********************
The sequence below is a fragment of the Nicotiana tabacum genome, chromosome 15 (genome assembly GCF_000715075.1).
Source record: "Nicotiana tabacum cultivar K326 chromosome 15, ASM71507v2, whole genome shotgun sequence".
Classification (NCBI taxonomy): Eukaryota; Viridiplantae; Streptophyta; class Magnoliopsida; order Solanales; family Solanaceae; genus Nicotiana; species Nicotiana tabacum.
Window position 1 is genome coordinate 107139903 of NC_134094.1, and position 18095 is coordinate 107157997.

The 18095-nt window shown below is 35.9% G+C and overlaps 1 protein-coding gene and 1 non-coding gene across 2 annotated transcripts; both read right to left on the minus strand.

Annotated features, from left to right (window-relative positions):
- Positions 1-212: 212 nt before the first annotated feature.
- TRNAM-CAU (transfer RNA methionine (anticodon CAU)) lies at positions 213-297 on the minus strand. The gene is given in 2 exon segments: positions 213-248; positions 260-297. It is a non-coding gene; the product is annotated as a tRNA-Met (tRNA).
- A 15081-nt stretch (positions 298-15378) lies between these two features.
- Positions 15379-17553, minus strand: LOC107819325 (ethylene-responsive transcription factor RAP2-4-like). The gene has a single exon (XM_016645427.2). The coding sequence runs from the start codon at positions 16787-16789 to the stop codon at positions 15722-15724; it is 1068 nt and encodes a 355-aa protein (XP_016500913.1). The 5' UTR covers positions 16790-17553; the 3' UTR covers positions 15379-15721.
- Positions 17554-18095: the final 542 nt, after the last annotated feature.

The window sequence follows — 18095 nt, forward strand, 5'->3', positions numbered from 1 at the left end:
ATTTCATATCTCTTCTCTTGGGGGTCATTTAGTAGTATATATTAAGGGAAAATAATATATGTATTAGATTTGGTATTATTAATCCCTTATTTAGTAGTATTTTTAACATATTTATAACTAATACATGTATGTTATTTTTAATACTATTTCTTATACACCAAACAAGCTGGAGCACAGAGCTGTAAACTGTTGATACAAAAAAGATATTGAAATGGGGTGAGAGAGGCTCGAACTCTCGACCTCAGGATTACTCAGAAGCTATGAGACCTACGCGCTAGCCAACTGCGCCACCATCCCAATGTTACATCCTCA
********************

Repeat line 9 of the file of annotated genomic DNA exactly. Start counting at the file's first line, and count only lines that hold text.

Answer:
- A 15081-nt stretch (positions 298-15378) lies between these two features.